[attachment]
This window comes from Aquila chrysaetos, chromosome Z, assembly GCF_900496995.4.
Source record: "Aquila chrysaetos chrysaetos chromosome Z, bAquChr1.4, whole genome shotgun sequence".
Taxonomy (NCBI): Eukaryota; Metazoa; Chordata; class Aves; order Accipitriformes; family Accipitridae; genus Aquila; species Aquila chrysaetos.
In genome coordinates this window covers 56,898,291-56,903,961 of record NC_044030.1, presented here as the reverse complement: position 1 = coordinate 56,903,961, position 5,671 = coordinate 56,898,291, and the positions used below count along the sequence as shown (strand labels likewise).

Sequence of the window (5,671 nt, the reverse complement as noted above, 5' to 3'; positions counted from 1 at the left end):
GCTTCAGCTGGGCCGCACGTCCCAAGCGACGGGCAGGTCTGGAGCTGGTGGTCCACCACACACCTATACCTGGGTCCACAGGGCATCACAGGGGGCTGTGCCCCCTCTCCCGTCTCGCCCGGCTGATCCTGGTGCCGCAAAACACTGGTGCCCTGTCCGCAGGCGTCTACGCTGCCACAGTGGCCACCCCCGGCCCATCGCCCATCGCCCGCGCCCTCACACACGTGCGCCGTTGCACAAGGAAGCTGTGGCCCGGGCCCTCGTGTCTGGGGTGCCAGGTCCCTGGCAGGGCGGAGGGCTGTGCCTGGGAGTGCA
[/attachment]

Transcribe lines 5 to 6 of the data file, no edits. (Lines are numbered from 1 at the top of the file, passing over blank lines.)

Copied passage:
Sequence of the window (5,671 nt, the reverse complement as noted above, 5' to 3'; positions counted from 1 at the left end):
GCTTCAGCTGGGCCGCACGTCCCAAGCGACGGGCAGGTCTGGAGCTGGTGGTCCACCACACACCTATACCTGGGTCCACAGGGCATCACAGGGGGCTGTGCCCCCTCTCCCGTCTCGCCCGGCTGATCCTGGTGCCGCAAAACACTGGTGCCCTGTCCGCAGGCGTCTACGCTGCCACAGTGGCCACCCCCGGCCCATCGCCCATCGCCCGCGCCCTCACACACGTGCGCCGTTGCACAAGGAAGCTGTGGCCCGGGCCCTCGTGTCTGGGGTGCCAGGTCCCTGGCAGGGCGGAGGGCTGTGCCTGGGAGTGCA